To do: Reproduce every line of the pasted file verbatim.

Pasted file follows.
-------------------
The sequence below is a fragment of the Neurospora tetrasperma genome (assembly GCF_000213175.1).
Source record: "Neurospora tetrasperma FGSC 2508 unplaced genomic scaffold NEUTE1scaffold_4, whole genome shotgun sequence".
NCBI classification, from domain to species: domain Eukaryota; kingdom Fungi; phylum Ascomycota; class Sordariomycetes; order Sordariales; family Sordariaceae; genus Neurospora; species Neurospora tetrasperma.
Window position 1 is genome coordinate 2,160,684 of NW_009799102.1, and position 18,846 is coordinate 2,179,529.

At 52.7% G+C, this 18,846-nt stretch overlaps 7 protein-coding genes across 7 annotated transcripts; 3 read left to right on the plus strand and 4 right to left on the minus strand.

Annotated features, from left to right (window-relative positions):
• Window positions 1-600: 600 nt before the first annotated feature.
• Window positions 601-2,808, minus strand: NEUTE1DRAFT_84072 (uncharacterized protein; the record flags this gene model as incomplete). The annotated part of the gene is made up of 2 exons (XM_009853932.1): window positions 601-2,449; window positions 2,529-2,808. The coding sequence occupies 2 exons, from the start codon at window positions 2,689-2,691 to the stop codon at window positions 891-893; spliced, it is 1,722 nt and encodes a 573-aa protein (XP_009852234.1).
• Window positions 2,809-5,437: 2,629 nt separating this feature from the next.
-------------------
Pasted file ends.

The sequence below is a fragment of the Neurospora tetrasperma genome (assembly GCF_000213175.1).
Source record: "Neurospora tetrasperma FGSC 2508 unplaced genomic scaffold NEUTE1scaffold_4, whole genome shotgun sequence".
NCBI classification, from domain to species: domain Eukaryota; kingdom Fungi; phylum Ascomycota; class Sordariomycetes; order Sordariales; family Sordariaceae; genus Neurospora; species Neurospora tetrasperma.
Window position 1 is genome coordinate 2,160,684 of NW_009799102.1, and position 18,846 is coordinate 2,179,529.

At 52.7% G+C, this 18,846-nt stretch overlaps 7 protein-coding genes across 7 annotated transcripts; 3 read left to right on the plus strand and 4 right to left on the minus strand.

Annotated features, from left to right (window-relative positions):
• Window positions 1-600: 600 nt before the first annotated feature.
• Window positions 601-2,808, minus strand: NEUTE1DRAFT_84072 (uncharacterized protein; the record flags this gene model as incomplete). The annotated part of the gene is made up of 2 exons (XM_009853932.1): window positions 601-2,449; window positions 2,529-2,808. The coding sequence occupies 2 exons, from the start codon at window positions 2,689-2,691 to the stop codon at window positions 891-893; spliced, it is 1,722 nt and encodes a 573-aa protein (XP_009852234.1).
• Window positions 2,809-5,437: 2,629 nt separating this feature from the next.